“1984” runs until 29 March
“The Mistress Contract” runs until 22 March

This article first appeared in the 19 February 2014 issue of the New Statesman, The Space Issue

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How did Don’t Tell the Bride lose its spark?

Falling out of the love with reality TV’s wedding planning hit.

Steph, 23, from Nottinghamshire, is standing in a drizzly field wearing a wedding dress. Her betrothed, Billy, is running around in a tweed flat cap trying to make some pigs walk in “a continuous parade”. A man from Guinness World Records is watching with a clipboard, shaking his head. Bridesmaids gaze sorrowfully into the middle distance, each in a damp pig onesie.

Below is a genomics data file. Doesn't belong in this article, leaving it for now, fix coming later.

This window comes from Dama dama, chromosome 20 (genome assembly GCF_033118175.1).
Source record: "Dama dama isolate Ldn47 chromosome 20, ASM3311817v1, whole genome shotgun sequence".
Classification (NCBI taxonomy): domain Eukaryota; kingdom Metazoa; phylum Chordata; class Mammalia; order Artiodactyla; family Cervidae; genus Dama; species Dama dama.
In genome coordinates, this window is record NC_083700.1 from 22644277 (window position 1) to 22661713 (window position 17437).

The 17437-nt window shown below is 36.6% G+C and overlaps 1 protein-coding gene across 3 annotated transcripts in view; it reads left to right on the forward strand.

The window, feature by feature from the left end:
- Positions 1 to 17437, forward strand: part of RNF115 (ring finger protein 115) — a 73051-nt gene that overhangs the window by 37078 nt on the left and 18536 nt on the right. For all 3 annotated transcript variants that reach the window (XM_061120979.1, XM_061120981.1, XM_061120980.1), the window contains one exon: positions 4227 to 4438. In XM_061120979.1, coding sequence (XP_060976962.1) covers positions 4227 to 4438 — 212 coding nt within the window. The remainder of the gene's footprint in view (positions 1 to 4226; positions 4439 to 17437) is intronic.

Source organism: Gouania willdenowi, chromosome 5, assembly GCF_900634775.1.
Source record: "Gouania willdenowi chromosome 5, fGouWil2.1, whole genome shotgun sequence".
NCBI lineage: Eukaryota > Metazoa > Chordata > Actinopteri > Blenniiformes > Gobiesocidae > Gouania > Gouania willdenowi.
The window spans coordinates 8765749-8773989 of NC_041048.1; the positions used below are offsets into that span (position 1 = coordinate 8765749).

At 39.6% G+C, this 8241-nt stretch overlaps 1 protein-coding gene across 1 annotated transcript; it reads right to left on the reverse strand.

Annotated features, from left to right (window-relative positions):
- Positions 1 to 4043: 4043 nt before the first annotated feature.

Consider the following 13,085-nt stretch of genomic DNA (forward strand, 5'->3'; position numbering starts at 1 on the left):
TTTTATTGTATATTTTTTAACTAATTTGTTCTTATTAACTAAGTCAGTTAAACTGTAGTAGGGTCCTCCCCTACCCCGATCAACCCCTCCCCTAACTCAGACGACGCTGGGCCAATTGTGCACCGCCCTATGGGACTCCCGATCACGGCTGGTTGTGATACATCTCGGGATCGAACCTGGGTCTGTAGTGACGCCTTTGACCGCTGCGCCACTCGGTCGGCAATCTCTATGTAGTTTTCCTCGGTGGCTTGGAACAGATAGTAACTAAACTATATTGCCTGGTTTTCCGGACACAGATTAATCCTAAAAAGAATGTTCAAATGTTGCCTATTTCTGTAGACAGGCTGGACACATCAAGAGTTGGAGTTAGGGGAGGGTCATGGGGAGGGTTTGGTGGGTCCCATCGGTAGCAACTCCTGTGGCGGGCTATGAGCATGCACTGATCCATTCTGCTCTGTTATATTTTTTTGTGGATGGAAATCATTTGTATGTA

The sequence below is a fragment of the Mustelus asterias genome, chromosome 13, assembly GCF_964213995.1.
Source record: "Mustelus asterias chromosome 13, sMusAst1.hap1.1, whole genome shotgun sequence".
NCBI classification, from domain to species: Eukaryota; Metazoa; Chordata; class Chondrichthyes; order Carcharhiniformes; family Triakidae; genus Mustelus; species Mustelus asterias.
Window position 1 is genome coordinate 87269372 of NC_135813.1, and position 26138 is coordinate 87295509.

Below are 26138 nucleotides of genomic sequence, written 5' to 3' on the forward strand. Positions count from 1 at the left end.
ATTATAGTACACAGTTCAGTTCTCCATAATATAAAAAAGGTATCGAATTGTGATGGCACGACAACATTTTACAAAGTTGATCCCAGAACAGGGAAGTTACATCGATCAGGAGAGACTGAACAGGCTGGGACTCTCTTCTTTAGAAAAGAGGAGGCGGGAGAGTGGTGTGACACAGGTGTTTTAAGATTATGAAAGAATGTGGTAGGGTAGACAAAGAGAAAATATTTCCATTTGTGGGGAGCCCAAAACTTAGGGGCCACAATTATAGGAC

Thus ends the second wedding in E4’s new series of Don’t Tell the Bride – and the programme’s integrity with it.

When the classic programme, which follows grooms attempting to plan their wedding (punchline: human males doing some organising), began a decade ago on BBC Three, it had the raw spark of unpredictability. For eight years, the show did nothing fancy with the format, and stuck with pretty ordinary couples who had few eccentric aspirations for their wedding day.

This usually resulted in run-of-the-mill, mildly disappointing weddings where the worst thing that happened would be a reception at the nearest motorway pub, or an ill-fitting New Look low heel.